I’m a great adherent to the belief that life is for learning – and I hope I never, ever stop learning. In fact, if there’s one thing I have picked up in my time on this planet is that the scope of the things I don’t know is endless. In the light of that, I’m always happy to take any opportunity to pick up new skills or broaden the meagre few that I have. These days it sometimes seems that the more time I spend writing about food, the less time I have to actually play with it. So, when I was invited to take part in a cooking class at The Retreat, at Chapel Hill Wines in our splendid McLaren Vale, I was there with bells on.
Chapel Hill Winery is perched on a hill in McLaren Vale, South Australia, on the site of what had been the Christian Bible Church for over 100 years – hence the name. The church closed it’s doors in 1965 and fell into disrepair before being revived as a winery in the mid 1970’s. It underwent further reconstruction in 1994 and the winery now owns and operates 44 hectares of vineyards, producing a range of noted wines under the stewardship of winemakers Michael Fragos and Bryn Richards, many of which it exports.
In 2003 Chapel Hill opened The Retreat, a stunning building which operates as a wedding, corporate and private function venue offering accommodation and some of the very best views in the Southern Vales. The Retreat offers deluxe accommodation and is available for medium sized groups. (For smaller groups or couples Chapel Hill also has a cottage on site offering three bedrooms with full breakfast provisions supplied.) It also comes complete with an outstanding commercial teaching kitchen where they offer small-group cooking classes as part of corporate team-building exercises. There are a limited amount of these classes available to the general public each year.
Behind the stoves in the kitchen you’ll find the impossibly young-looking Rebecca Stubbs, the Executive Chef. Despite the enviable bloom of youth on her cheeks, Bec has extensive experience in kitchens both here in Australia and internationally, when she travelled with local hero Ann Oliver.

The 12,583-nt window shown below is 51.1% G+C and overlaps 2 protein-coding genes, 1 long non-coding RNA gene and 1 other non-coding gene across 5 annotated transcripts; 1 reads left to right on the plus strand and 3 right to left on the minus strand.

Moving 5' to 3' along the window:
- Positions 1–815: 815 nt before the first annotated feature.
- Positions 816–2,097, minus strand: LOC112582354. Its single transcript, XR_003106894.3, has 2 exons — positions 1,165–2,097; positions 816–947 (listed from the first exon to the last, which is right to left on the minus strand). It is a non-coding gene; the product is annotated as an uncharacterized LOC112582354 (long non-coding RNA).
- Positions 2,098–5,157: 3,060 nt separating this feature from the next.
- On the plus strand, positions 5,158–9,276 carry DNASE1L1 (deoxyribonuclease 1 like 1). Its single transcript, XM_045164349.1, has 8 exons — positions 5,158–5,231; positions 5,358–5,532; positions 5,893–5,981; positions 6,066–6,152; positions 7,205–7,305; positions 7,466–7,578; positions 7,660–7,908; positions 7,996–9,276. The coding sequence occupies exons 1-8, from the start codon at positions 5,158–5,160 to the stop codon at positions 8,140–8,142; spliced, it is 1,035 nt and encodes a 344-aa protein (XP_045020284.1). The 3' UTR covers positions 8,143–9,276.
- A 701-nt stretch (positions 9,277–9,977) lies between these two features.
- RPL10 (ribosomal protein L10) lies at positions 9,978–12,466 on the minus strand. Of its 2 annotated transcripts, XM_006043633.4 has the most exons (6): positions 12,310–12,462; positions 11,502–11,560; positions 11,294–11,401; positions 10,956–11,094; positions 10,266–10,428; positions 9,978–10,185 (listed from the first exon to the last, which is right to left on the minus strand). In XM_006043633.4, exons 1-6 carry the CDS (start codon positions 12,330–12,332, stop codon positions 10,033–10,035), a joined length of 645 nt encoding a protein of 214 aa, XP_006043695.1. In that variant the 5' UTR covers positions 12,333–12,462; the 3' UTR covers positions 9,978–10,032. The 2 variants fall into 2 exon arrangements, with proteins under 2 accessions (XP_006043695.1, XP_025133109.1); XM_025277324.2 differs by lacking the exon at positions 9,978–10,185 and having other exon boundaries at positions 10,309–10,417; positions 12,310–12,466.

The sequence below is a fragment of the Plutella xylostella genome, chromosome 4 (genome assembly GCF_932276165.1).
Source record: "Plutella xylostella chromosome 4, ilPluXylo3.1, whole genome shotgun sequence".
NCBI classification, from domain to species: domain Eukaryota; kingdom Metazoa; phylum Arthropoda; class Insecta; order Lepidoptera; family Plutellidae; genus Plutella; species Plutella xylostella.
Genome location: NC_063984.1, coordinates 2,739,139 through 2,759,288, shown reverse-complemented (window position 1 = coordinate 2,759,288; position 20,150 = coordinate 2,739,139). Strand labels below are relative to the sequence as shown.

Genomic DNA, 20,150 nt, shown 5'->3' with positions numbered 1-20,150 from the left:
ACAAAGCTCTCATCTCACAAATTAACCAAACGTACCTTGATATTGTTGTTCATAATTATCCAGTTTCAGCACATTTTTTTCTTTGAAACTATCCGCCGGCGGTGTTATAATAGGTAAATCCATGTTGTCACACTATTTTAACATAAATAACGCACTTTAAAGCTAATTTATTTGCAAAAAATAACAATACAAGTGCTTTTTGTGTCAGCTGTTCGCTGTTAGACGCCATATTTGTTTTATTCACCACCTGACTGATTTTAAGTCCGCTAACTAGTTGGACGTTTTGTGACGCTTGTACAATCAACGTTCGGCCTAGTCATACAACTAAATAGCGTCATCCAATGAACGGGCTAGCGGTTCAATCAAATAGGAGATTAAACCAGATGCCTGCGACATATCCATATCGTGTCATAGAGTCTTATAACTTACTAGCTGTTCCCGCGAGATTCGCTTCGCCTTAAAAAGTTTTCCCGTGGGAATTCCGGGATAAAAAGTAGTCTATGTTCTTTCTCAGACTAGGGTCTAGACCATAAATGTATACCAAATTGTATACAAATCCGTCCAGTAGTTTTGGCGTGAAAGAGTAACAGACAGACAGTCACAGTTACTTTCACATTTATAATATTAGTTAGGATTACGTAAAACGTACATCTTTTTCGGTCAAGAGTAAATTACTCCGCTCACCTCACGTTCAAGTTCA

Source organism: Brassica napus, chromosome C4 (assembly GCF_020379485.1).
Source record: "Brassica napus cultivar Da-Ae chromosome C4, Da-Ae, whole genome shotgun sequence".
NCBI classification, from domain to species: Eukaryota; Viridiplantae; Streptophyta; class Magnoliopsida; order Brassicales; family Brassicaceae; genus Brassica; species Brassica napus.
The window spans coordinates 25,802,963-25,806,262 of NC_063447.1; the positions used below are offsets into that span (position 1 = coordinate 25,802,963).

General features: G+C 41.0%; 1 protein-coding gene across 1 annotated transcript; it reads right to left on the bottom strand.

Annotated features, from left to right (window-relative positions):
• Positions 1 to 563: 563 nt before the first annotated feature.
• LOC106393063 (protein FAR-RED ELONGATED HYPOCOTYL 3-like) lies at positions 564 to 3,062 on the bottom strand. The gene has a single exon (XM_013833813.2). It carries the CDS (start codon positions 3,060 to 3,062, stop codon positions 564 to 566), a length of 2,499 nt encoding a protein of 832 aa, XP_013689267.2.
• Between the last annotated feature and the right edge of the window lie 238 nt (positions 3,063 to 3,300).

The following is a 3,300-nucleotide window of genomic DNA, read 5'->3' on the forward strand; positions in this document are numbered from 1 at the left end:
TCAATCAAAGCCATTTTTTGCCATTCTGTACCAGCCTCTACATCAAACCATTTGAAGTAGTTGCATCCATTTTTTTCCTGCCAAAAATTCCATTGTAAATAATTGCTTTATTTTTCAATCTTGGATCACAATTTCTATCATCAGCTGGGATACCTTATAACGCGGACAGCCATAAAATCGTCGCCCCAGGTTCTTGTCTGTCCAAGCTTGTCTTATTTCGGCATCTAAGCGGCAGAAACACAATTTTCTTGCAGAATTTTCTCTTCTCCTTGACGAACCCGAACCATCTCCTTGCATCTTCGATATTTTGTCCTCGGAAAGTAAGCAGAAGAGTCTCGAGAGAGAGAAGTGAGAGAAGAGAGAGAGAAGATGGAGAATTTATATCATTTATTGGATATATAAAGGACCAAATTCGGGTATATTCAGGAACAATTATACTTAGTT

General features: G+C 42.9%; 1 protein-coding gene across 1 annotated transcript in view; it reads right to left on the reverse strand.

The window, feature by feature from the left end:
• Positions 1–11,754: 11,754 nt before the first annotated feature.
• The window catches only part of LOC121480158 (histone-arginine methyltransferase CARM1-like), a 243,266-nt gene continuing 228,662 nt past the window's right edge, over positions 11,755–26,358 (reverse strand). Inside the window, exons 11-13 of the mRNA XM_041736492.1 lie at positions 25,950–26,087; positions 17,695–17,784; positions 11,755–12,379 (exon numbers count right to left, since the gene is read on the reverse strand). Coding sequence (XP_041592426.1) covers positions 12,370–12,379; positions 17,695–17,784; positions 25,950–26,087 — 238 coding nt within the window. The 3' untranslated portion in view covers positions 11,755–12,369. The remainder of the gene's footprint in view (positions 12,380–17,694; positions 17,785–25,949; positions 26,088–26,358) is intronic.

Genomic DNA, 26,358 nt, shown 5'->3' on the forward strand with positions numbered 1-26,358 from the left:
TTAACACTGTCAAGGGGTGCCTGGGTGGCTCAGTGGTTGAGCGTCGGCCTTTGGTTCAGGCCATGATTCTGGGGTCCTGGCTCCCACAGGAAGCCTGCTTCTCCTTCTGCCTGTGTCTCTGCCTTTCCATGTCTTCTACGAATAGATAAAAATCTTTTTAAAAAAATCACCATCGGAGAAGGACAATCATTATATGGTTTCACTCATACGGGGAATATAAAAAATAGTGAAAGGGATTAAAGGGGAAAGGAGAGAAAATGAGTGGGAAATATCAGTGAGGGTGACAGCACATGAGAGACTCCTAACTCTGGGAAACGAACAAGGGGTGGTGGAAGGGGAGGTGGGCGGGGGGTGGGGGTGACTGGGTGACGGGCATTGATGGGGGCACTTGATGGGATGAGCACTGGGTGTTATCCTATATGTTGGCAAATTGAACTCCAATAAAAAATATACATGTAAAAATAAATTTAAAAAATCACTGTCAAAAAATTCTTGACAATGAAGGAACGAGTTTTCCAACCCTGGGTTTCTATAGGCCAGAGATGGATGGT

Bec is responsible for putting together the classes offered to the public, designing their content and supervising her enthusiastic acolytes. There are generally about six classes offered publicly each year, usually in the winter months as they seem most popular, but they fill quickly. All the classes this year have had a strong Asian theme (All Thai’d Up, Crouching Tiger Flying Dumpling are just two, for example) but there will be a more classical direction in the next group of classes with focus on French and Italian food.
The participants get a quick run-through with Bec on what they will be cooking and are then divided into groups. This is a fully hands-on experience and each group is responsible for producing a section of the meal. At the end of the class we sit down to eat the fruits of our labours accompanied by a generous selection of Chapel Hill wines.
The class I attended was called “Bollywood” and was, naturally enough, Indian-food focused. Now, while I’ve churned out the odd curry in my time, I’ve not cooked a lot of Indian food so I was way out of my comfort zone when I discovered that I was in the group in charge of dessert – those delectable sweet dumplings called gulab jamon and the Indian style ice cream, kulfi. One other groups made samosas and Son-in-Law Eggs, while a third was responsible for butter chicken and lamb curry.